SHIT – Project Arts Centre – Review
Dates – 02-05 March 2022
This play had a fairly circuitous route to the stage. It was originally intended to be part of the St Patrick’s Festival in 2020 but was one of the first events to be cancelled due to the pandemic. As actor Kate Stanley Brennan said in our recent interview “Our opening night very quickly became our closing night”. Thankfully, for those that missed it two years ago, it has returned to the Project stage. The play has been revived as part of the 15-Year Anniversary programme of THISISPOPBABY.
The play was written by Australian playwright Patricia Cornelius and was first staged by the Melbourne Theatre Company in 2015. It was set in Australia but has been converted to a Dublin setting, while still missing a lot of our local vernacular and colour. It is not for the faint of heart with a proliferation of foul language throughout. In an early part of the play, the three young women have a competition to see who can complete a full sentence without a curse word! They find it quite a struggle. As the playwright said herself “Lovely people would ring up and ask for two tickets for . . . then they would whisper . . . S-H-I-T. I had to laugh because if they can’t say ‘shit’ how are they going to deal with all the f—s and c—s in the play?”
The work follows the exploits of three young women, Billy, Bob and Sam, who are on the streets of Dublin. There is no strong storyline, instead, we are presented with a series of vignettes that give us an insight into the minds of the protagonists. Sometimes the characters talk amongst themselves, laughing and abusing each other. At other times, an individual actor talks directly to the audience while the others lurk in the background. Special mention must go to choreographer Philip Connaughton, who worked with the actors on their movement on stage. There are moments of dance, where we see their wild abandon and it does help to add intensity to the piece.
The stage is a raised platform and a back wall in the middle of the Project space. There are three plinths that the actors use when they’re not involved directly in the action. The back wall of the set has a series of cracks between the panels. They are used to good effect, as different coloured lights pour through these gaps setting the mood.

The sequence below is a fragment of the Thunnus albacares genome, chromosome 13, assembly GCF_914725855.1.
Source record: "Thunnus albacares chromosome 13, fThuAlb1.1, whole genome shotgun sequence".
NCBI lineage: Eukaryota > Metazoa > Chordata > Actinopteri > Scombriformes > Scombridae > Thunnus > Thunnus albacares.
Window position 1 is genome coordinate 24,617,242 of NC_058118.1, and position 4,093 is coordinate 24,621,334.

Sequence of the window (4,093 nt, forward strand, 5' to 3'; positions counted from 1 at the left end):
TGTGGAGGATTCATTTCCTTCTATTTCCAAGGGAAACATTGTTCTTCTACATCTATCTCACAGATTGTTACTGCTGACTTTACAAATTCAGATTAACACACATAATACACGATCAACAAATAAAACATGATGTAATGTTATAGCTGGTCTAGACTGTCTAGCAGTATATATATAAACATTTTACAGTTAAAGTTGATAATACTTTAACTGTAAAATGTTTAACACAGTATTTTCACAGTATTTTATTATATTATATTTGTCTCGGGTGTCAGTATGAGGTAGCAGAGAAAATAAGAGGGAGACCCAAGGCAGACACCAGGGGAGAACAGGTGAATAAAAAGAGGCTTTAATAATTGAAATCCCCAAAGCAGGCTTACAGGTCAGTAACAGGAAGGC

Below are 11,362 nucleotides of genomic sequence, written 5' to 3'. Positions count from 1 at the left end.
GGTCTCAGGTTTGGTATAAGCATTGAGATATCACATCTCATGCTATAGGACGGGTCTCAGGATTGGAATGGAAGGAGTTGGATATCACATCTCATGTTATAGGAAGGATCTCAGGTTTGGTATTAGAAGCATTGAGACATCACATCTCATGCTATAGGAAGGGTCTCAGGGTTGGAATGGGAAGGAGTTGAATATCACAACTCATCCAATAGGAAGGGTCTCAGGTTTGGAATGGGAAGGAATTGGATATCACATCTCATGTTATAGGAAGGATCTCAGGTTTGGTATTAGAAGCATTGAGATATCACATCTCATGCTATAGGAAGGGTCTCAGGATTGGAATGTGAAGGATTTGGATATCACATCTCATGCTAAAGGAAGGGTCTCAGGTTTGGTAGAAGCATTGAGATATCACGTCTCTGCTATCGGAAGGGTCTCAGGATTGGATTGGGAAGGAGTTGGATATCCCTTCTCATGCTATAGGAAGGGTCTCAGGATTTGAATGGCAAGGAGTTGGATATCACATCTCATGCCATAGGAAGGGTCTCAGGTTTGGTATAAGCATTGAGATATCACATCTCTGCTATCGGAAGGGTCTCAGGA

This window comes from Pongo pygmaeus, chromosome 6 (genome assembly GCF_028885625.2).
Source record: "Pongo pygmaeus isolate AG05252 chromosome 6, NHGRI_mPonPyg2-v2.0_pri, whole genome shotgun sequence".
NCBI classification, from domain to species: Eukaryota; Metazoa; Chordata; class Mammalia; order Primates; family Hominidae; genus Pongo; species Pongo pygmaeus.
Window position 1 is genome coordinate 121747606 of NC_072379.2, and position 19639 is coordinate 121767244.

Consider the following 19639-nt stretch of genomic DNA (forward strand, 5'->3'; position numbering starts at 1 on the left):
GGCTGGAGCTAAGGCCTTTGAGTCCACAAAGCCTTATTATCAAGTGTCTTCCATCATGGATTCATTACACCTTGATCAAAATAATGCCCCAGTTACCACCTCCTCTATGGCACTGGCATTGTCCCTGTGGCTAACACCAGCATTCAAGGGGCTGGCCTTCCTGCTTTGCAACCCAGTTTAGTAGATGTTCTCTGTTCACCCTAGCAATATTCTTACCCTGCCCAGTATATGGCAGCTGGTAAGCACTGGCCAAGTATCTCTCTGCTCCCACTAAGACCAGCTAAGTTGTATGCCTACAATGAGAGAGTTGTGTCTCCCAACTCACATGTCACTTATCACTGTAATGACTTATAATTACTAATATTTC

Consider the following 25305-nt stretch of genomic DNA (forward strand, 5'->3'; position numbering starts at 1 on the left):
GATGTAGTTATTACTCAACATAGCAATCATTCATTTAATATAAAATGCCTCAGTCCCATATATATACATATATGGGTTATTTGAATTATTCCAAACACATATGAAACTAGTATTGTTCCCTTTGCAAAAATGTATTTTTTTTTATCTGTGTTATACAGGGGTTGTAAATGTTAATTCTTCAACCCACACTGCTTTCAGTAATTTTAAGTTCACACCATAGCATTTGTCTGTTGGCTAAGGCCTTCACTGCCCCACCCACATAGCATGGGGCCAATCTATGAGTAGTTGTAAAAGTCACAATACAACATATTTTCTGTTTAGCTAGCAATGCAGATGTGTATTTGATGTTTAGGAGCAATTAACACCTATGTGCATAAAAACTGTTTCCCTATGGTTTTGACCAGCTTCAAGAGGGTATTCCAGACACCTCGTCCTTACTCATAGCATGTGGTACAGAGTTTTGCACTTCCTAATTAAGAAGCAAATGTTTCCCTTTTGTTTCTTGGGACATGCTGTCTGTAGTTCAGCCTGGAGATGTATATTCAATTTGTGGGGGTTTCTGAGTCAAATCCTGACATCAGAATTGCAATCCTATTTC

The appeal of the script is obvious, with three strong female characters and a sense of anarchy but it would have been helped by a stronger story arc and denouement. It is a piece that focuses on the characters and is highly dependent on the cast, and the three actors on stage embrace the madness of these boisterous and foul-mouthed characters. Kate Stanley Brennan plays Billy, the leader of the gang, so to speak. She is wild-eyed and irreverent, constantly looking for a laugh. Aisling O’Mara is the most controlled of the group, at times almost emotionless as she struggles with gender issues. Nicky Lewis plays Sam and is the most authentic and believable of the three, displaying a fragility, with her emotions bubbling just under the surface. It’s a work that focuses on a group of young women on the edge of society who are rarely shown on stage or screen. They are from broken families and have forged a new one amongst their friends.
Kate Stanley Brennan (Conversations After Sex),
Aisling O’Mara (Redemption of a Rogue/Netflix)
Nicky Lewis (RIOT)
Directed by: Jenny Jennings
Written by: Patricia Cornelius
Set Design: Emmett Scanlon
Costume Design: Molly O’Cathain
Lighting Design: Sarah Jane Shiels
Sound Design: Jenny O’Malley
Music Composition: Oberman Knocks
Choreography: Philip Connaughton
Producer: Carla Rogers